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Report laments bad Swiss eating habits

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Report laments bad Swiss eating habits
Photo: Jef Poskanzer
22:56 CET+01:00
Swiss residents eat as many calories as 30 years ago while getting less exercise, says a damning government report on nutrition and food strategy for the country.

The report, released on Tuesday by Health Minister Alain Berset, highlights bad eating habits among Swiss, who are increasingly scoffing prepared meals and fast food to the potential detriment of their health.

“For several years, meals taken outside the home, pre-cooked meals and ready-made products are more and more sought after,” a summary of the report says.

“However, this kind of food is rich in fat, salt and sugar.”

This intake of food is having an adverse impact on the health of residents, says the report, which may sound similar to anyone living in North America or Britain, where a similar diagnosis emerged some years ago.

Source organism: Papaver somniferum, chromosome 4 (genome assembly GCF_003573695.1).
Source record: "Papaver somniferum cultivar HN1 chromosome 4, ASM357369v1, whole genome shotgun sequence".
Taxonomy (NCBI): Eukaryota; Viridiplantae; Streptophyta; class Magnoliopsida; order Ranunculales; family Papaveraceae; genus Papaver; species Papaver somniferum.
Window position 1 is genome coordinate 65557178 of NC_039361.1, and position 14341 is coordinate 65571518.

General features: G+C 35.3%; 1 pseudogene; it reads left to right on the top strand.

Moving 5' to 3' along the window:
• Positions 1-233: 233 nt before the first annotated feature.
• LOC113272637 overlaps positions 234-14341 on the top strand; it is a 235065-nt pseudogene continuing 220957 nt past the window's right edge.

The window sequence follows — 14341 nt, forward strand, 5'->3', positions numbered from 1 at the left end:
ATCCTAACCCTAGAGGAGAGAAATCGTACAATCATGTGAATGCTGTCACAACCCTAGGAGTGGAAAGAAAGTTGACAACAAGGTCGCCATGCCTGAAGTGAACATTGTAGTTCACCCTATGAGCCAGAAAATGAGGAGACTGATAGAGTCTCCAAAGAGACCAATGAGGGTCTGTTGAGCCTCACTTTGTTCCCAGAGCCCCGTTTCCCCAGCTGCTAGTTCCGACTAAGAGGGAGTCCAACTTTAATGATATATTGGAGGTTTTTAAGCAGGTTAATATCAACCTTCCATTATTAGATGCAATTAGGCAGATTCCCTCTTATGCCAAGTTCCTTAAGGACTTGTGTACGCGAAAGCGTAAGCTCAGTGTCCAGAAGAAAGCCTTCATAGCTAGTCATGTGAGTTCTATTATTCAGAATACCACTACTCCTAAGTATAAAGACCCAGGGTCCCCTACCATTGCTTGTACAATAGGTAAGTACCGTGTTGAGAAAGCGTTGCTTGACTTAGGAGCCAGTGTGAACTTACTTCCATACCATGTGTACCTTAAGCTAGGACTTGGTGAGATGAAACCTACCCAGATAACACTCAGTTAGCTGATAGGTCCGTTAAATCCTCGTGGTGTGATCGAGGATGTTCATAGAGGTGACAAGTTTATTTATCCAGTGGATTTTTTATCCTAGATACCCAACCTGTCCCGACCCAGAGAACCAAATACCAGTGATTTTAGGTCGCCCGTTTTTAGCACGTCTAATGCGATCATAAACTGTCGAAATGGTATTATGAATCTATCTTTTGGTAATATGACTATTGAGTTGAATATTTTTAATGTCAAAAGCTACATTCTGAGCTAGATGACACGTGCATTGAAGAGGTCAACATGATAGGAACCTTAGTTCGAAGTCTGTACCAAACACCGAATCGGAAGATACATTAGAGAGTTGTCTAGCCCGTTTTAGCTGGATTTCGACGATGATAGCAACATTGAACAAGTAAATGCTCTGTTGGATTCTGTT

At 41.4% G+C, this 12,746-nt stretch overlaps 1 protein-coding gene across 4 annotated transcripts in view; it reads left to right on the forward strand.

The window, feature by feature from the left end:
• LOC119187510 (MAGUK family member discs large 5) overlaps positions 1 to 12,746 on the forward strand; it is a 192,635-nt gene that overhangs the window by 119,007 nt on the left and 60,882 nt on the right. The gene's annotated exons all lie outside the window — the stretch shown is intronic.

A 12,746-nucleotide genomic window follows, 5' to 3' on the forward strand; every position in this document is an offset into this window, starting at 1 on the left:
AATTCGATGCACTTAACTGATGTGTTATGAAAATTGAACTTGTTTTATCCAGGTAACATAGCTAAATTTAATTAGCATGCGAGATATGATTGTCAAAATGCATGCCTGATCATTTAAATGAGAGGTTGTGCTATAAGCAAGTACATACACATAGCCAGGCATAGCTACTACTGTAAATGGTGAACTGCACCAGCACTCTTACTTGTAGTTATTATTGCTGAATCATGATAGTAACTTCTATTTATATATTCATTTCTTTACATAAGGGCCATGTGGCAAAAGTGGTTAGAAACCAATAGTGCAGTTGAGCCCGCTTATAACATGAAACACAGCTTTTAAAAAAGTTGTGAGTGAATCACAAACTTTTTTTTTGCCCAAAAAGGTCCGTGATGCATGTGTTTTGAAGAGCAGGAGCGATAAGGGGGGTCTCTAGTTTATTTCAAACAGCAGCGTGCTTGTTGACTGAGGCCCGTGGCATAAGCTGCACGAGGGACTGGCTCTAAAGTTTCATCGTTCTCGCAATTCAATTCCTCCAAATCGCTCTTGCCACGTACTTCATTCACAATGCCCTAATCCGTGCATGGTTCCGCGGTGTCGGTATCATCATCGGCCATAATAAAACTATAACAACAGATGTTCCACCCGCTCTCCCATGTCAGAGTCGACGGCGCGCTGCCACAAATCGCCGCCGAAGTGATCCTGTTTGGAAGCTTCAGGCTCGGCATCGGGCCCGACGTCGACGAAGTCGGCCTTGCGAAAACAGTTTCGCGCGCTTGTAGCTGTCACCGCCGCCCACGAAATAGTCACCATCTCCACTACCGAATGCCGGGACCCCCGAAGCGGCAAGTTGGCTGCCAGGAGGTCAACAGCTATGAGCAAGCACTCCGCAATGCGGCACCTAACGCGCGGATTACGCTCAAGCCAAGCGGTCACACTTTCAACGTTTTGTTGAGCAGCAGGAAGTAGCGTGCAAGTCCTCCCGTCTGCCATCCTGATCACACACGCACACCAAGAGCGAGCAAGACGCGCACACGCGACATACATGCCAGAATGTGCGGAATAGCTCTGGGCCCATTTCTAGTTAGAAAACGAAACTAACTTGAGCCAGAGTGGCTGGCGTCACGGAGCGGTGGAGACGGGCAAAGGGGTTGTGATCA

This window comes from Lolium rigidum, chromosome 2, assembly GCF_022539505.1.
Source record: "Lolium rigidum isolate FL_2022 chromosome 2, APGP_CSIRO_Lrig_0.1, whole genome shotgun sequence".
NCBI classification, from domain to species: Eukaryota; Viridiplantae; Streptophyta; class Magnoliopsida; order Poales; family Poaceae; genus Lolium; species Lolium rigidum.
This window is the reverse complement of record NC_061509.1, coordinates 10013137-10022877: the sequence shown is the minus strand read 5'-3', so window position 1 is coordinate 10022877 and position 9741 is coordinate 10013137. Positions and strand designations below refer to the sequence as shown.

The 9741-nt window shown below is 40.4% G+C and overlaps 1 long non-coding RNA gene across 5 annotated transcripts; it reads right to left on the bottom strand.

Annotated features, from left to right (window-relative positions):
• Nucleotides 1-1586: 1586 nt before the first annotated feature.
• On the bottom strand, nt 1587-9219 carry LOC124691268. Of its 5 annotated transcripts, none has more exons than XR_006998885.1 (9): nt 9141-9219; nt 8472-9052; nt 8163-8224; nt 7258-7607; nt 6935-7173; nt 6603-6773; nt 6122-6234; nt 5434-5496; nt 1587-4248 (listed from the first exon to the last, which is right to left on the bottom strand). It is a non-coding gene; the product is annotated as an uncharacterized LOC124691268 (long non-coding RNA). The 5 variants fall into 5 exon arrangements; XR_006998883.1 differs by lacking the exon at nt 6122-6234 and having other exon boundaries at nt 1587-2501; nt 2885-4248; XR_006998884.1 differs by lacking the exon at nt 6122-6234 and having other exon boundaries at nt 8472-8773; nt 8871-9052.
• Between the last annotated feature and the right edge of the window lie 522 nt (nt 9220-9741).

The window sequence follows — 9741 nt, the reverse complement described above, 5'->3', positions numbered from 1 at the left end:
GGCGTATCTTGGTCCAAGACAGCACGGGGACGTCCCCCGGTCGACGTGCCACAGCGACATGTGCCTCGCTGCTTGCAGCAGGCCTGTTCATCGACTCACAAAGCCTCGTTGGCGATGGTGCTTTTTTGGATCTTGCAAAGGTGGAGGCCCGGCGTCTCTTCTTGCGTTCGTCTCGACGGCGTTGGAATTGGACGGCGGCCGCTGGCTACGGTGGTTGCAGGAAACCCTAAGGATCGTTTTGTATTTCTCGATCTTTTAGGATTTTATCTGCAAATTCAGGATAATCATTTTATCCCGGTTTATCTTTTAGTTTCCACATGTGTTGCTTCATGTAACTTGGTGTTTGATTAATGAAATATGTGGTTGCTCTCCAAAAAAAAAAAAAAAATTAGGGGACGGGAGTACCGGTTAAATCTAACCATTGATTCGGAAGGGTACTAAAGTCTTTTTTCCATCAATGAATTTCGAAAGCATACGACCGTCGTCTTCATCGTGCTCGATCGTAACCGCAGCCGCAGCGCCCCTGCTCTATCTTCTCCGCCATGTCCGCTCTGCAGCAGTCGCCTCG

“The number of overweight or obese people remains elevated among adults as well as children,” according to the findings.

“It (bad eating habits) also provokes other illnesses, such as diabetes, and consequently increases health costs.”
 
The report notes that while the Swiss population generally knows the major recommendations with regard to good nutrition “they under-estimate their significance on health and do not apply them sufficiently.”

The majority of people do not eat the right amount of fruit, vegetables, milk and dairy products recommended by the Swiss nutrition association, it says.

Wise food choices accompanied by regular exercise in the general population can indirectly cut health care costs, it adds.

The study is the sixth is a series conducted for the federal health department on nutrition and the first since 2005.

It sets out a food strategy for 2013-2016, which aims to boost public awareness of the health impacts of what people eat to allow them to make better choices.

It calls for “clear and understandable” labelling of food products.

To encourage the importance of a balanced diet, the strategy says federal and cantonal governments need to collaborate, along with business and agricultural players, NGOs, relevant professional associations and training institutes.

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